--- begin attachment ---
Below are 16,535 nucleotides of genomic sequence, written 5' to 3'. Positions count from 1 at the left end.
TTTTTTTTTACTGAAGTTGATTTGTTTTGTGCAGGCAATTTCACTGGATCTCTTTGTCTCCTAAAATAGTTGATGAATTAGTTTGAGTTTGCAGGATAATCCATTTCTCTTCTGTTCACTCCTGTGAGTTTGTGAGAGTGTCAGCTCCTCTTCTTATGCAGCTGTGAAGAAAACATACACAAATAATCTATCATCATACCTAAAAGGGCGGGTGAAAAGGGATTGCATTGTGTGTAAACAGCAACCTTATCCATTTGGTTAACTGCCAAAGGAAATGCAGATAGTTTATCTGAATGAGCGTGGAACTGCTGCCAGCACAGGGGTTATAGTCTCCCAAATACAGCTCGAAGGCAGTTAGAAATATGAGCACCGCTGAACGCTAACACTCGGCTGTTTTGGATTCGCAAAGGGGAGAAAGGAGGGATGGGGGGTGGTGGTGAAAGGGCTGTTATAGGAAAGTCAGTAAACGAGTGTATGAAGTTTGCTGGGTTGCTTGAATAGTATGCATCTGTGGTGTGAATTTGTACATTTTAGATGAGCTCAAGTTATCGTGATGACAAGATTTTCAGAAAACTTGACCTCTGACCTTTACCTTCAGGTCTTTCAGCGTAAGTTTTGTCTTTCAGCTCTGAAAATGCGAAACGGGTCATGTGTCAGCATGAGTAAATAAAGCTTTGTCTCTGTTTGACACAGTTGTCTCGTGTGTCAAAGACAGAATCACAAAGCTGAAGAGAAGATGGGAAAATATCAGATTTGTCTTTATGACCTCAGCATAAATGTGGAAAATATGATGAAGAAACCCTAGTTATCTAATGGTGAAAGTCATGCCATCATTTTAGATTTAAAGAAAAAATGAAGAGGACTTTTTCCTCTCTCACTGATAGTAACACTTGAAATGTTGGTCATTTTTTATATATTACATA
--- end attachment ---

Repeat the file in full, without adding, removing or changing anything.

Below are 16,535 nucleotides of genomic sequence, written 5' to 3'. Positions count from 1 at the left end.
TTTTTTTTTACTGAAGTTGATTTGTTTTGTGCAGGCAATTTCACTGGATCTCTTTGTCTCCTAAAATAGTTGATGAATTAGTTTGAGTTTGCAGGATAATCCATTTCTCTTCTGTTCACTCCTGTGAGTTTGTGAGAGTGTCAGCTCCTCTTCTTATGCAGCTGTGAAGAAAACATACACAAATAATCTATCATCATACCTAAAAGGGCGGGTGAAAAGGGATTGCATTGTGTGTAAACAGCAACCTTATCCATTTGGTTAACTGCCAAAGGAAATGCAGATAGTTTATCTGAATGAGCGTGGAACTGCTGCCAGCACAGGGGTTATAGTCTCCCAAATACAGCTCGAAGGCAGTTAGAAATATGAGCACCGCTGAACGCTAACACTCGGCTGTTTTGGATTCGCAAAGGGGAGAAAGGAGGGATGGGGGGTGGTGGTGAAAGGGCTGTTATAGGAAAGTCAGTAAACGAGTGTATGAAGTTTGCTGGGTTGCTTGAATAGTATGCATCTGTGGTGTGAATTTGTACATTTTAGATGAGCTCAAGTTATCGTGATGACAAGATTTTCAGAAAACTTGACCTCTGACCTTTACCTTCAGGTCTTTCAGCGTAAGTTTTGTCTTTCAGCTCTGAAAATGCGAAACGGGTCATGTGTCAGCATGAGTAAATAAAGCTTTGTCTCTGTTTGACACAGTTGTCTCGTGTGTCAAAGACAGAATCACAAAGCTGAAGAGAAGATGGGAAAATATCAGATTTGTCTTTATGACCTCAGCATAAATGTGGAAAATATGATGAAGAAACCCTAGTTATCTAATGGTGAAAGTCATGCCATCATTTTAGATTTAAAGAAAAAATGAAGAGGACTTTTTCCTCTCTCACTGATAGTAACACTTGAAATGTTGGTCATTTTTTATATATTACATA